Mortgage holders will feel the pinch from higher interest rates but savers may not benefit from the same rise in returns, experts have warned as the Bank of England raised rates to pre-pandemic levels.
The official interest rate has returned to 0.75 per cent, up from a historic low of 0.1 per cent, after three consecutive rate rises by the central bank. The Bank’s rate setters are under pressure to contain inflation, which hit at a 30-year high of 5.5 per cent in January.
Around 2 million homeowners on variable mortgages face higher monthly payments as a result of the rate rises. Lenders have been slow to reprice mortgages despite the repeated rate rises but no longer have the scope to absorb the increase in their margins, analysts have warned.
Andrew Wishart, a senior property economist at the Capital Economics consultancy, said borrowers should expect a sharp rise in mortgage rates over the next year. In February, banks’ margins fell to their narrowest since 2007 so it is likely lenders will “rebuild their margins a little as they reprice mortgages to account for the sharp rise in market interest rate expectations in recent months,” he said.
Sir Howard Davies, chairman of the NatWest banking group, which has 19 million personal and business customers, said before the Bank’s announcement today that there will be “some pass-through” of the higher interest rate to savers but it is unlikely to be passed over in full.
“There will be some pass-through but the market’s very competitive at the moment so I don’t think it’s going to be one for one, depending on the rate rise we get today,” he told BBC Radio 4’s Today programme. Davies, who served as deputy governor of the central bank between 1995 and 1997, added that interest rates may end up higher than they would have been had the Bank acted earlier last autumn to tackle price rises.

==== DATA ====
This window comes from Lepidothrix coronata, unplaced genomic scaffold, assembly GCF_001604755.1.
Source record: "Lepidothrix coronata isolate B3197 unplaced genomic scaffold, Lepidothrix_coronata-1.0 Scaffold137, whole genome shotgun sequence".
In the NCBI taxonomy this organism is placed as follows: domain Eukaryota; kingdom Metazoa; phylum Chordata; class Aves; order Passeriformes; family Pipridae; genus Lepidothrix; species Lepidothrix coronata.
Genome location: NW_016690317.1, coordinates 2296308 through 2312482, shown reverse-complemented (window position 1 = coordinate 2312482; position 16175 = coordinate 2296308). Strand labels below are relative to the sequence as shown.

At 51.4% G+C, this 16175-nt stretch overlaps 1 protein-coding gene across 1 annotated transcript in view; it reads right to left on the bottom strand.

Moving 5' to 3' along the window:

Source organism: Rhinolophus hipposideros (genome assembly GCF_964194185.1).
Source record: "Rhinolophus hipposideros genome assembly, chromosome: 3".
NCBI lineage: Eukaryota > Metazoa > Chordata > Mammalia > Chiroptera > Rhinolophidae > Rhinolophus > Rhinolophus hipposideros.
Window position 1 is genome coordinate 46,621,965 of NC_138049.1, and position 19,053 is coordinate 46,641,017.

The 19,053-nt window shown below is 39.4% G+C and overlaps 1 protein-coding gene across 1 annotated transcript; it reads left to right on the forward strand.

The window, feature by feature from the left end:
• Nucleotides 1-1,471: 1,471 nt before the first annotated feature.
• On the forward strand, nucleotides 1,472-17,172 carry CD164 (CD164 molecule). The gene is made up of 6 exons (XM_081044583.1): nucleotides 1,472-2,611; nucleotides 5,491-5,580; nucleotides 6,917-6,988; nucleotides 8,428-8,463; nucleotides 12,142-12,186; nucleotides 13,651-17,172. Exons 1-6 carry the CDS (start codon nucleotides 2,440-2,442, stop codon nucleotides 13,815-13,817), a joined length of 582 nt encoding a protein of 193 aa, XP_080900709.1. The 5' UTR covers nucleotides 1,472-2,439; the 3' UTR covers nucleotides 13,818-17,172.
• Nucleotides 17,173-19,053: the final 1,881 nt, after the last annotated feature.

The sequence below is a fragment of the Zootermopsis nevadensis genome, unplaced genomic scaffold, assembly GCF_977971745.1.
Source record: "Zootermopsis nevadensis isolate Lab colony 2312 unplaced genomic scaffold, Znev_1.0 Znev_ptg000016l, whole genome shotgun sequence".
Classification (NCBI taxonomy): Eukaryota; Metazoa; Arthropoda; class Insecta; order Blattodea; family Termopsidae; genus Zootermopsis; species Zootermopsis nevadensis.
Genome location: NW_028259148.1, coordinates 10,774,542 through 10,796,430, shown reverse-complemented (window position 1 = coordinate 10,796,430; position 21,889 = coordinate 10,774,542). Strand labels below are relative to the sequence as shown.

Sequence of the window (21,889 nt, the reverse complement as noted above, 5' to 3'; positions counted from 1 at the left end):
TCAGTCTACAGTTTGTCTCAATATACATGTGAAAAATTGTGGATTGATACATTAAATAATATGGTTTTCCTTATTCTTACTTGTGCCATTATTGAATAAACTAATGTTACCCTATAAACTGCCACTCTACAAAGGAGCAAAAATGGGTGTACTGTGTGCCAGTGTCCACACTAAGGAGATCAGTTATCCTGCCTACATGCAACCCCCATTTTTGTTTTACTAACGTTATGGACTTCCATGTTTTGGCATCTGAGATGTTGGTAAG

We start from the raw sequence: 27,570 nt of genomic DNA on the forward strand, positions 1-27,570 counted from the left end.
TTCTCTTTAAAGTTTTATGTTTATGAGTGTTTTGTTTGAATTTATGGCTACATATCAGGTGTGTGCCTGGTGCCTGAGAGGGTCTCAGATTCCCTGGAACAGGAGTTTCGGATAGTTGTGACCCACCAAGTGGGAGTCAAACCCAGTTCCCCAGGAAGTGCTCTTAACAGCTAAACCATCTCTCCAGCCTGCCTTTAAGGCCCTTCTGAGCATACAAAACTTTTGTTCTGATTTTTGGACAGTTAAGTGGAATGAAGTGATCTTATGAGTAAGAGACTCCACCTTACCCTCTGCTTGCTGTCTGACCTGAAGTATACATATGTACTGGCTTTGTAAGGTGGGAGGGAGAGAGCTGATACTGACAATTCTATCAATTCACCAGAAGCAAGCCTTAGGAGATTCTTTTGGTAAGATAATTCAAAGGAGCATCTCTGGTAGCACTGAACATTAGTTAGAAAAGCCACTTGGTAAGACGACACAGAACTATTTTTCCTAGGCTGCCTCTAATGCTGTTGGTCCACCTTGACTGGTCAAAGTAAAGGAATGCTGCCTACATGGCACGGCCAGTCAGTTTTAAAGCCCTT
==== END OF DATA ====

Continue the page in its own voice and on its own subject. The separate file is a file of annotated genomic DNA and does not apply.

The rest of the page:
The Bank’s monetary policy committee voted to raise rates by 0.25 per cent in today’s meeting, warning that inflation could enter double digits before the end of the year.
Inflation is now expected to reach 8 per cent next month, up from the central bank’s forecast of 7.25 per cent last month. Officials cautioned, however, that inflation could climb “several percentage points” higher than its February projections in October when households receive their gas bills, which are calculated based on energy prices in the first half of the year. The utility price cap, which is due to rise by 54 per cent in April, could again be “substantially higher” when it is reset in autumn, central bank officials said.
British households face the biggest squeeze to living standards in decades, with take-home pay set to fall by more than five times the amount it did in the aftermath of the financial crisis of 2008.
Raising interest rates increases the cost of borrowing and offers a higher return on savings. It is intended to encourage people to save rather than spend, reducing demand and, in theory, prices. The Bank’s target rate of inflation is 2 per cent.
The Bank played down the likelihood of future rate rises despite the onset of the war in Ukraine and rising global oil and gas prices since its last meeting at the beginning of February.
Officials said that if shocks to the economy from the war in Ukraine persist, higher global energy prices will drag down income and spending in the UK. The war is likely to worsen global supply chain disruptions and increase uncertainty over the outlook for the economy, they said, adding: “Global inflationary pressures will strengthen considerably further over coming months, while growth in economies that are net energy importers including the United Kingdom, is likely to slow.”
Rishi Sunak, the chancellor, is under pressure to introduce tax breaks and spending plans in his spring statement on Wednesday next week. The statement, which was not originally intended to be a “mini-budget,” is expected to introduce new policies to help households and businesses to cope with the rising cost of living.